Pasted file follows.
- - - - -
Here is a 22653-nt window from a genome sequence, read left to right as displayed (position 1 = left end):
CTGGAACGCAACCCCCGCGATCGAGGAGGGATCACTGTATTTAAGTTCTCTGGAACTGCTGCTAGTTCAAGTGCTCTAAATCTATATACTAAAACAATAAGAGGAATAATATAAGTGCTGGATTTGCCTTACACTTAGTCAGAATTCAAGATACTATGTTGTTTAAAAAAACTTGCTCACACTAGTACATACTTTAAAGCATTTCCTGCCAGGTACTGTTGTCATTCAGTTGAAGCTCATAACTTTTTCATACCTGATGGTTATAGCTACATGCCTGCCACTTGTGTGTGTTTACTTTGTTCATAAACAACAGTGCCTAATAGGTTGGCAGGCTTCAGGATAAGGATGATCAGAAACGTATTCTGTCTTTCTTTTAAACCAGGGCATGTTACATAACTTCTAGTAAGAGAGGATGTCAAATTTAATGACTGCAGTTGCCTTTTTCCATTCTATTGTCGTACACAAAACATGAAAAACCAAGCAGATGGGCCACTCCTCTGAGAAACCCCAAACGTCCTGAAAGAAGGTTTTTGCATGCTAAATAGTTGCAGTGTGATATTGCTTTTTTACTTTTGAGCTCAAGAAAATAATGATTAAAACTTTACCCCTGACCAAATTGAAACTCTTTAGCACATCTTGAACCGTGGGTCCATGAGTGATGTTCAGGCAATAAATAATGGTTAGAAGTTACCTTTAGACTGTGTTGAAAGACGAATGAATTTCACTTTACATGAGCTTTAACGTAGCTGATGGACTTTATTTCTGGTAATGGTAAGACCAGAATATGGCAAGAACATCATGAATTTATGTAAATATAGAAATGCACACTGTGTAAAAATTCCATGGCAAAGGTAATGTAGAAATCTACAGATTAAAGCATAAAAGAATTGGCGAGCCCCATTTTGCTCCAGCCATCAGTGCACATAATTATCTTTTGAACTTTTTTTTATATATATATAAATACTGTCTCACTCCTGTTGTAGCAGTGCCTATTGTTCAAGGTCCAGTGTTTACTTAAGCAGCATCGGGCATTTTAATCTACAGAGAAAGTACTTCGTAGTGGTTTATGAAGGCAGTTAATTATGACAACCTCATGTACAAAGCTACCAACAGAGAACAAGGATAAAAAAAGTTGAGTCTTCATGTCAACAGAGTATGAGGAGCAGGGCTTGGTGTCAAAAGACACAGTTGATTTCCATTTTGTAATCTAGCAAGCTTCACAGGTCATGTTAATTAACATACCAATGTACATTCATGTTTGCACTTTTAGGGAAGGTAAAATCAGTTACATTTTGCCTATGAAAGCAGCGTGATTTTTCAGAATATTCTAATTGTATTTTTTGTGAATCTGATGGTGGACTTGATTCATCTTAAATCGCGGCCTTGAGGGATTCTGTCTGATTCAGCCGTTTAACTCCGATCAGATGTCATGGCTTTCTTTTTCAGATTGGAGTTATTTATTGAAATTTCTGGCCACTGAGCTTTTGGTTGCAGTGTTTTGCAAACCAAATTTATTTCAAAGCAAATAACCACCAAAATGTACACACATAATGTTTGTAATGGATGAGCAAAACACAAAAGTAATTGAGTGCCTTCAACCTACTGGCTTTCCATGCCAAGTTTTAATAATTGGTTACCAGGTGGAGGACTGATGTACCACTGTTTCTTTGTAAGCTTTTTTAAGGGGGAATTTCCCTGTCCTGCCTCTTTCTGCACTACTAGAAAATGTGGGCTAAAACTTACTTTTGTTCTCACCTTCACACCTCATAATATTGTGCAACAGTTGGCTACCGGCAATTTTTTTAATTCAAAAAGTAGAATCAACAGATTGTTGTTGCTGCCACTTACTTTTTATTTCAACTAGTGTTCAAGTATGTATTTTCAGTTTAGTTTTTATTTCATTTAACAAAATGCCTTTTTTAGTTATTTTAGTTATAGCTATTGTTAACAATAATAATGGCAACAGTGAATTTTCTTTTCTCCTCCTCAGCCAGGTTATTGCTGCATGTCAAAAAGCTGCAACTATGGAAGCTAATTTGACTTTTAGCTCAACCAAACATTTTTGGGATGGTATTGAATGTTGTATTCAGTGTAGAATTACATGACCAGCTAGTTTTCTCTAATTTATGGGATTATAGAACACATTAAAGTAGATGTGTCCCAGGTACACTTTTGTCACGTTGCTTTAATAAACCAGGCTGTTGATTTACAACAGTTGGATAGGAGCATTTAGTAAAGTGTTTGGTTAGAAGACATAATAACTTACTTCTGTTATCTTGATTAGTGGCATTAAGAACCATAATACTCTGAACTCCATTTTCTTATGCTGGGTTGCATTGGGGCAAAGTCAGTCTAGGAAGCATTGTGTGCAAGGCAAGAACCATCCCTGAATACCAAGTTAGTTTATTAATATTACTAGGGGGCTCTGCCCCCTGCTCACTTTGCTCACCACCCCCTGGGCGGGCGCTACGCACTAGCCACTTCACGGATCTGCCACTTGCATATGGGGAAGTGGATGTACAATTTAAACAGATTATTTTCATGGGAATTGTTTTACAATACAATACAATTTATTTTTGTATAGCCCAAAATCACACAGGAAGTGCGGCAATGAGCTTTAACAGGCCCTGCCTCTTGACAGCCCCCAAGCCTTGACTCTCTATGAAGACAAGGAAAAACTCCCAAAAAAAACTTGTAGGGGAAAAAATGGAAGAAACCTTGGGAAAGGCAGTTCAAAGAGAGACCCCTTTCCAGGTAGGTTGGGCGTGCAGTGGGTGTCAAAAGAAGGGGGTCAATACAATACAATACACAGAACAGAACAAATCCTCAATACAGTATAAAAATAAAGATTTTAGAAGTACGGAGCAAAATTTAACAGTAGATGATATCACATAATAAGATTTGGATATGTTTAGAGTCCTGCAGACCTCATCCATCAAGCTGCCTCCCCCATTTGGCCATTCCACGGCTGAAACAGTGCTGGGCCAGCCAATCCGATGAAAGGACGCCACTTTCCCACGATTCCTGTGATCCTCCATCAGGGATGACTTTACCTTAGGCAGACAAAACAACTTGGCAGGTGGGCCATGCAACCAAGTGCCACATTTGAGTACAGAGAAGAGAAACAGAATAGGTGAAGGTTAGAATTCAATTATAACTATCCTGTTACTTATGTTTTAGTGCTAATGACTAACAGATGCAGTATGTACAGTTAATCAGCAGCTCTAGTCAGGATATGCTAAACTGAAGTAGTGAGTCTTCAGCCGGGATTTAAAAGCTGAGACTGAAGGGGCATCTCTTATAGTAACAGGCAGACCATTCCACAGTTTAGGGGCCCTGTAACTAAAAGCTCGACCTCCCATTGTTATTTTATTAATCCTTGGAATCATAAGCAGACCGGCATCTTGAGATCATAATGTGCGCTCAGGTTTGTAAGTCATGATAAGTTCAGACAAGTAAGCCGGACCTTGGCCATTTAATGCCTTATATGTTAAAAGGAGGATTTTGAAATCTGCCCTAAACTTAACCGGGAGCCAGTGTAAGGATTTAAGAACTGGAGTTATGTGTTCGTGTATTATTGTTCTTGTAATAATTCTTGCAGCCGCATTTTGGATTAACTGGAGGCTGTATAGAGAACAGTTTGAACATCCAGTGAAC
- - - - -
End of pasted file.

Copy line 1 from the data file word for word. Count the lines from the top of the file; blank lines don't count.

Here is a 22653-nt window from a genome sequence, read left to right as displayed (position 1 = left end):